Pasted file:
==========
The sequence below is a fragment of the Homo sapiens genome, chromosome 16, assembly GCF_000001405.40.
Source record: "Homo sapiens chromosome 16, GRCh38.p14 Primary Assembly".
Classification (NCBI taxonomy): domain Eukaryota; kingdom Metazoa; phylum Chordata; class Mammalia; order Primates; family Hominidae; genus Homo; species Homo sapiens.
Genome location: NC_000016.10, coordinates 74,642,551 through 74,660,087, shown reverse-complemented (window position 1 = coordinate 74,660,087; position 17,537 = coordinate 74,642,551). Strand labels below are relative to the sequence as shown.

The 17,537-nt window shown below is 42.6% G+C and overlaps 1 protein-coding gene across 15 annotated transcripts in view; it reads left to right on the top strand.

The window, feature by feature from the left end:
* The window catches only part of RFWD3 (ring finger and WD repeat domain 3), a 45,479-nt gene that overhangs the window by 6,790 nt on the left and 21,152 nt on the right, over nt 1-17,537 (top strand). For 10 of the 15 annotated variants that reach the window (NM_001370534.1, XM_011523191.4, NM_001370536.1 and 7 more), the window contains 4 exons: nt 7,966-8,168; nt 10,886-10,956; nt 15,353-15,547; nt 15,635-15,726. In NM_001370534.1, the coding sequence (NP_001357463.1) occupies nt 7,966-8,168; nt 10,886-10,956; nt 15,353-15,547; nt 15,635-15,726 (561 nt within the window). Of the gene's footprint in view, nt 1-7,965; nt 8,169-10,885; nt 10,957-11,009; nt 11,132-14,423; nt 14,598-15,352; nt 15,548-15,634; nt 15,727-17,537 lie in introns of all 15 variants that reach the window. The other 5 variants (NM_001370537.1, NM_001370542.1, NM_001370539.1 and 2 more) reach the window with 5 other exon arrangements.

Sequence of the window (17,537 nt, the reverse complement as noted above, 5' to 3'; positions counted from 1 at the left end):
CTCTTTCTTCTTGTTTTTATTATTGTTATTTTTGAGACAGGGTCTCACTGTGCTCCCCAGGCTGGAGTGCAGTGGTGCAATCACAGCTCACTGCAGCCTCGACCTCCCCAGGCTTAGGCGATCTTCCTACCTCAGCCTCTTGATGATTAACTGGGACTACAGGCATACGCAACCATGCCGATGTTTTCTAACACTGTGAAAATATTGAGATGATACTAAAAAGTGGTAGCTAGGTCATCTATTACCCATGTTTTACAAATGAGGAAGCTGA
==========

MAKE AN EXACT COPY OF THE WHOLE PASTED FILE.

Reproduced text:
The sequence below is a fragment of the Homo sapiens genome, chromosome 16, assembly GCF_000001405.40.
Source record: "Homo sapiens chromosome 16, GRCh38.p14 Primary Assembly".
Classification (NCBI taxonomy): domain Eukaryota; kingdom Metazoa; phylum Chordata; class Mammalia; order Primates; family Hominidae; genus Homo; species Homo sapiens.
Genome location: NC_000016.10, coordinates 74,642,551 through 74,660,087, shown reverse-complemented (window position 1 = coordinate 74,660,087; position 17,537 = coordinate 74,642,551). Strand labels below are relative to the sequence as shown.

The 17,537-nt window shown below is 42.6% G+C and overlaps 1 protein-coding gene across 15 annotated transcripts in view; it reads left to right on the top strand.

The window, feature by feature from the left end:
* The window catches only part of RFWD3 (ring finger and WD repeat domain 3), a 45,479-nt gene that overhangs the window by 6,790 nt on the left and 21,152 nt on the right, over nt 1-17,537 (top strand). For 10 of the 15 annotated variants that reach the window (NM_001370534.1, XM_011523191.4, NM_001370536.1 and 7 more), the window contains 4 exons: nt 7,966-8,168; nt 10,886-10,956; nt 15,353-15,547; nt 15,635-15,726. In NM_001370534.1, the coding sequence (NP_001357463.1) occupies nt 7,966-8,168; nt 10,886-10,956; nt 15,353-15,547; nt 15,635-15,726 (561 nt within the window). Of the gene's footprint in view, nt 1-7,965; nt 8,169-10,885; nt 10,957-11,009; nt 11,132-14,423; nt 14,598-15,352; nt 15,548-15,634; nt 15,727-17,537 lie in introns of all 15 variants that reach the window. The other 5 variants (NM_001370537.1, NM_001370542.1, NM_001370539.1 and 2 more) reach the window with 5 other exon arrangements.

Sequence of the window (17,537 nt, the reverse complement as noted above, 5' to 3'; positions counted from 1 at the left end):
CTCTTTCTTCTTGTTTTTATTATTGTTATTTTTGAGACAGGGTCTCACTGTGCTCCCCAGGCTGGAGTGCAGTGGTGCAATCACAGCTCACTGCAGCCTCGACCTCCCCAGGCTTAGGCGATCTTCCTACCTCAGCCTCTTGATGATTAACTGGGACTACAGGCATACGCAACCATGCCGATGTTTTCTAACACTGTGAAAATATTGAGATGATACTAAAAAGTGGTAGCTAGGTCATCTATTACCCATGTTTTACAAATGAGGAAGCTGA